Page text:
Self-Compassion: The Superhighway to Long-Term Health

The complexity and stress of our everyday lives seems to be soaring at a rapid pace. Of course our stress levels go up and down depending on the circumstances of our lives, but life seems to serve up difficult moments on an almost daily basis!  I don’t think I’m alone when I think to myself: “How do people do it…How do they keep all of those balls up in the air and still maintain some quality of life?”  How often do we slow down and take good care of ourselves when our stress levels are rising through the roof? For some strange reason these are the exact times that we tend to care for ourselves the least.  We default to ruminating, tuning out, numbing out, working harder, withdrawing, isolating, judging ourselves for not keeping up and criticizing ourselves so harshly in those exact moments that we’re struggling, especially those “dark night of the soul” moments. 

Last weekend, I attended a three-day core skills training for the Mindful Self-Compassion (MSC) program with Dr. Christopher Germer, co-taught by Dr. Lynette Monteiro from the Ottawa Mindfulness Clinic. This retreat-style training was primarily experiential in nature and it was the perfect next step in my mindfulness practice.  The training and experience was simply invaluable as I now have a whole set of new skills to help me maintain my health over the long run through the practice of self-compassion. Throughout the years of my personal mindfulness practice, I have been informally practicing self-compassion and lovingkindness, but this program catapulted that practice to a whole new level.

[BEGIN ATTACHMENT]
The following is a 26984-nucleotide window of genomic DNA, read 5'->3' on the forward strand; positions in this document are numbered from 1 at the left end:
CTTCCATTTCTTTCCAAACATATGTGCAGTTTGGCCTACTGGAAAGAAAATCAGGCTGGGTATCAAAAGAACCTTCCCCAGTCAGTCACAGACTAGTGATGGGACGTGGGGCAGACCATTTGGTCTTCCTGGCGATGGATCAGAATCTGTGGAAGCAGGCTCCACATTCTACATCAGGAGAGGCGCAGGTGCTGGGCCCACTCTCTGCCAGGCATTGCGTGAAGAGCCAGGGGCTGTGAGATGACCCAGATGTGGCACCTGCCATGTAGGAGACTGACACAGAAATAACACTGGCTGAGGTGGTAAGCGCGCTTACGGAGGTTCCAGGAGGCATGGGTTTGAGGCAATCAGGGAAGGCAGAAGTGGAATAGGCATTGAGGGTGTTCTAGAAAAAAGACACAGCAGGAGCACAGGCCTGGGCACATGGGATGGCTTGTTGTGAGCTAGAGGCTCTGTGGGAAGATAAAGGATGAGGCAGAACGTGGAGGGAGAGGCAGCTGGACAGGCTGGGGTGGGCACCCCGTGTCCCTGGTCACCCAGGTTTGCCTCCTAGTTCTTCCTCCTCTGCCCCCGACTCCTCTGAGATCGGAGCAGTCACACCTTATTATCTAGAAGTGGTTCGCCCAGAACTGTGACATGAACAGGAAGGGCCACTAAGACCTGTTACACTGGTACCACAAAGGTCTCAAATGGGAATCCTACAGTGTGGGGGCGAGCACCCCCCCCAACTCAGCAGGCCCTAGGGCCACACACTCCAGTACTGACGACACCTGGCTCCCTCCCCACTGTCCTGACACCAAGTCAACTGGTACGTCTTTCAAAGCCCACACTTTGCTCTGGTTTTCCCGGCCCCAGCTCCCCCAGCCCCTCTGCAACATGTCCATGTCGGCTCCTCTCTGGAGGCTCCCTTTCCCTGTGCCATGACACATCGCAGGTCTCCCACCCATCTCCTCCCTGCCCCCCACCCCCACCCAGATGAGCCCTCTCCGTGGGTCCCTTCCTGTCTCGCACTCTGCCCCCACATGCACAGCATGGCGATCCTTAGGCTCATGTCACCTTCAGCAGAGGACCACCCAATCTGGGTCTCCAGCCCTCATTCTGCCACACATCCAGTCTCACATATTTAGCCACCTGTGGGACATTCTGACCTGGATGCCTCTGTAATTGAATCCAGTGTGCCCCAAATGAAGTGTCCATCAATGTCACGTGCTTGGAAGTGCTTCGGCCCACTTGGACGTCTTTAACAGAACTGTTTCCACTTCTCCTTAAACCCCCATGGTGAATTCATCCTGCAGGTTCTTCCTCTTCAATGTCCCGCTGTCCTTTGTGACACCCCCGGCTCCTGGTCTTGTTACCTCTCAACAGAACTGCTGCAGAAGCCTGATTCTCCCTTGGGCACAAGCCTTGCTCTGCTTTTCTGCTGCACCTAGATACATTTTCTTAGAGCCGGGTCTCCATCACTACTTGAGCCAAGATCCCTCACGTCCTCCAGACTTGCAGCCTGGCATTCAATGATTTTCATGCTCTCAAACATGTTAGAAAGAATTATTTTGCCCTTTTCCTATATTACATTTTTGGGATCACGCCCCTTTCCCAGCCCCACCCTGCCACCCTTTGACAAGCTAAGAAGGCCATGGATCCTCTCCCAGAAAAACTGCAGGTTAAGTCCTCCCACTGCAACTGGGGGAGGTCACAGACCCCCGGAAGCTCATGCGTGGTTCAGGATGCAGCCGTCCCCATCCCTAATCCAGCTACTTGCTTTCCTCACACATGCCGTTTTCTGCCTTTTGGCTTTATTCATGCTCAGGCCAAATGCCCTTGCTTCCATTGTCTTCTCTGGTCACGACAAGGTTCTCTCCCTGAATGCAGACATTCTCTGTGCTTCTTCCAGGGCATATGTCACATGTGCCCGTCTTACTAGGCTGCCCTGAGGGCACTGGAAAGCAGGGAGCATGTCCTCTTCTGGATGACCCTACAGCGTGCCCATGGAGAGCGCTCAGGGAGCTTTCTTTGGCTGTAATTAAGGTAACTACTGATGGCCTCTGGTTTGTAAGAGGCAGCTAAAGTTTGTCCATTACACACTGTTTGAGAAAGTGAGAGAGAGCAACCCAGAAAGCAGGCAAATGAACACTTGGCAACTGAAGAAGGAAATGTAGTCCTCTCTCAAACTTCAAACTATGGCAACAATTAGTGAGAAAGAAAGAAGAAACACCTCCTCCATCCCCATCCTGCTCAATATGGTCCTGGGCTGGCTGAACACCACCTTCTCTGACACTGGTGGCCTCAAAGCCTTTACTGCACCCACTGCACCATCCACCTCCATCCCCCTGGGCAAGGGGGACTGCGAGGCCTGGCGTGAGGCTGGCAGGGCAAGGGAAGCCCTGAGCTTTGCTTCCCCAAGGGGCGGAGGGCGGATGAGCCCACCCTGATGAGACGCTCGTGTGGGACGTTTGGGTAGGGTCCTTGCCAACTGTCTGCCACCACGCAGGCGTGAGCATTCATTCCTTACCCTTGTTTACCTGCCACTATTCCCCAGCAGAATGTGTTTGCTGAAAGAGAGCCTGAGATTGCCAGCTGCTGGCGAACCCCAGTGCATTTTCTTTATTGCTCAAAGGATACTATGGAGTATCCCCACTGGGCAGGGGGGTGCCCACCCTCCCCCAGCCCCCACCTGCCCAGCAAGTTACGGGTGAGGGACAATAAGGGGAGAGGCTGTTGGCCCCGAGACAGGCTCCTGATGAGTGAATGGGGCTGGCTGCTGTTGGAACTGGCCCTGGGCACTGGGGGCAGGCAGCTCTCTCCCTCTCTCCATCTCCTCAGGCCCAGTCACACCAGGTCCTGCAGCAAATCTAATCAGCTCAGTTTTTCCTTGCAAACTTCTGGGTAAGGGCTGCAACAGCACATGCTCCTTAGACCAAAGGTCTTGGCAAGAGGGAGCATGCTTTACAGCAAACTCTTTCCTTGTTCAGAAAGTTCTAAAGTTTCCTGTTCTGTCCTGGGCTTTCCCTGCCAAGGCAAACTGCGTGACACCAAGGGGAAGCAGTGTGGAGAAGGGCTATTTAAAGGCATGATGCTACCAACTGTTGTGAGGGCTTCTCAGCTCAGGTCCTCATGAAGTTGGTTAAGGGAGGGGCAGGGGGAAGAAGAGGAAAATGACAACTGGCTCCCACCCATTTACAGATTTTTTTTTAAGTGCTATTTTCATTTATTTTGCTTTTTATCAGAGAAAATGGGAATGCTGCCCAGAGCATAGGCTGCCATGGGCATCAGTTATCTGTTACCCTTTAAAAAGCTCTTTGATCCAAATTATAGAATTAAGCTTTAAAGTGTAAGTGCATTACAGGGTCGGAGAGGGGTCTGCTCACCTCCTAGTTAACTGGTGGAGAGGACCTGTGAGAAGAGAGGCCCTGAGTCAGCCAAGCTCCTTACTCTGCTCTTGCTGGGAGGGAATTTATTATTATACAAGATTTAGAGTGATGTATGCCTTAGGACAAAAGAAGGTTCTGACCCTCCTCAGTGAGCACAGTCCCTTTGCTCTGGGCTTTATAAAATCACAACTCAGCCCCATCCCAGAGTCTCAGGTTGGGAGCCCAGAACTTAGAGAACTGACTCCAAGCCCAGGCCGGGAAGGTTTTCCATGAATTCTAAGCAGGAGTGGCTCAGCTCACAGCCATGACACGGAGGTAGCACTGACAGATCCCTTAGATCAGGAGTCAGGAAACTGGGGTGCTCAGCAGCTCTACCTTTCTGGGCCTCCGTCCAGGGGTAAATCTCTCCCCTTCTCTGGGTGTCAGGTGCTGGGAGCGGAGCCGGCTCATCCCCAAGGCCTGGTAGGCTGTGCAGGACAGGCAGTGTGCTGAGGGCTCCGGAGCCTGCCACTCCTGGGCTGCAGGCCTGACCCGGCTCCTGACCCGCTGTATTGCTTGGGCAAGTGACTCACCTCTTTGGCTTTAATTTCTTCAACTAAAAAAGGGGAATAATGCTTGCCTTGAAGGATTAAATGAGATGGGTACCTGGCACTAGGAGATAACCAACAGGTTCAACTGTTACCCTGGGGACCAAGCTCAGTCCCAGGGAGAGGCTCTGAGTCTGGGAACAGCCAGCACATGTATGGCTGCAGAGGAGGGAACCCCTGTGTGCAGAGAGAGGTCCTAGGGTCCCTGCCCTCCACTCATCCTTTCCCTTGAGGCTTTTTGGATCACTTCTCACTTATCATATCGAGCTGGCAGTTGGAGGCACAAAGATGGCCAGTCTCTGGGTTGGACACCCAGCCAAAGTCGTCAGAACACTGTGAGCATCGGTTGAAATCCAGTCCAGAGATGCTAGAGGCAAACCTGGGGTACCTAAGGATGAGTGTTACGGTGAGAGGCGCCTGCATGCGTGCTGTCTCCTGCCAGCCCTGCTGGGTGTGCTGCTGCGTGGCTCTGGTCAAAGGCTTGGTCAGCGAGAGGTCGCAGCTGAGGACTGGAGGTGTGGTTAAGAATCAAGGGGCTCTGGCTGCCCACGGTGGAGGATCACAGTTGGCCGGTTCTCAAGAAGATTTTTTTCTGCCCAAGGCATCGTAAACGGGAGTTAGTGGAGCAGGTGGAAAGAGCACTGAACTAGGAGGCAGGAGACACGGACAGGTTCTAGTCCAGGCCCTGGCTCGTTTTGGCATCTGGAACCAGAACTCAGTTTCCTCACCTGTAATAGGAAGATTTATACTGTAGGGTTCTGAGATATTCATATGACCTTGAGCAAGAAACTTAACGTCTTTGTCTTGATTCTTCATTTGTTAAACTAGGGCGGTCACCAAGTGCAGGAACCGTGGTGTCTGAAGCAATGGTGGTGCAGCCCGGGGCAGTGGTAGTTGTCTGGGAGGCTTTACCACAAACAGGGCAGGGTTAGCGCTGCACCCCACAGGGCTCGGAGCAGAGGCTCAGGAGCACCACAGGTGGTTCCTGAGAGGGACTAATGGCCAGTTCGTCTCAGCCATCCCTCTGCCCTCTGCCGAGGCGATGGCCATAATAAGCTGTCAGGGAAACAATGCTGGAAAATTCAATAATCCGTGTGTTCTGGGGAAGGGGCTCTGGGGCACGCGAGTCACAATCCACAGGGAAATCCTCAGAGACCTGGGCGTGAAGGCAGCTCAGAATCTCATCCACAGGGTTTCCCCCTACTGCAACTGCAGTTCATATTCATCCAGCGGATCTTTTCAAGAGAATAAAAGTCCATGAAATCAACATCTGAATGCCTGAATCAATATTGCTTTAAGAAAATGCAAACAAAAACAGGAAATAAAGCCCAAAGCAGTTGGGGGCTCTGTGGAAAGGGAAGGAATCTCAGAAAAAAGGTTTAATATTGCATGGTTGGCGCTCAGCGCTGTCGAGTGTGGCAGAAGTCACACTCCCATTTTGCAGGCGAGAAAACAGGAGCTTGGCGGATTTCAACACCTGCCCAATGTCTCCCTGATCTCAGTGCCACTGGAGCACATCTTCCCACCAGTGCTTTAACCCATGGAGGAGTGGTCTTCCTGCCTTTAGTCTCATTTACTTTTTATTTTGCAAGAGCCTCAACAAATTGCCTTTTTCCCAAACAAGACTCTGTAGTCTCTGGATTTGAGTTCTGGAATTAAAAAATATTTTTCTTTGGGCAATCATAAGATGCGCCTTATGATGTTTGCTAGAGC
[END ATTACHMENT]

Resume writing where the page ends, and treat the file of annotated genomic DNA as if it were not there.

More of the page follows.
Chris Germer started the retreat by sharing a story about Jack Kornfield.  Jack said that while reflecting upon how his mindfulness practice and teaching has evolved over the years, he realized that he used to think that to become free, he had to practice like a samurai warrior.  But then, over time, he came to realize that the skillful way to practice was like a devoted mother of a newborn child.  It takes the same energy but has a completely different quality.  Jack describes it best in his blog from November 2012: “It’s unwavering compassion and presence that liberates rather than having to defeat the enemy in battle”.  What an amazing story, I thought, as it highlights the intention of tenderness and care that we can choose to bring to our practice - bringing a specific “tone” into our self-talk and experience, as well as a quality of attention that is affectionate, curious, supportive, nurturing and kind to ourselves.  Doing so can transform how we relate to challenging inner experiences.

Chris Germer also explained that this practice is like taking the light of wisdom to the “dark corners” in our minds/psyches. He explained that in a few religions, Ganesha the elephant represents wisdom and light and at times is pictured riding atop a rat.  Chris explained that as we know, rats like to seek out dark corners and they naturally scurry into those corners quickly and habitually. Self-compassion is a tool, or way of being with or relating to our experience, that allows us to take the wisdom, light and love to those ‘dark corners’, thereby fostering growth and healing.

Self-compassion appears to be the one of the best ways that we can take care of ourselves on a long-term basis. As neuropsychologist and New York Times best-selling author Rick Hanson explains the “negativity bias” of our brains, humans have evolved to be fearful, vigilant, wary and so easily hijacked by alarms/stressors.  In his blog from October 2010, he highlights that the first step toward gaining more control over the ancient circuitry our of brain is to learn how to bring mindful awareness to the negativity bias and learn to cultivate calm, wisdom and a sense of inner strength.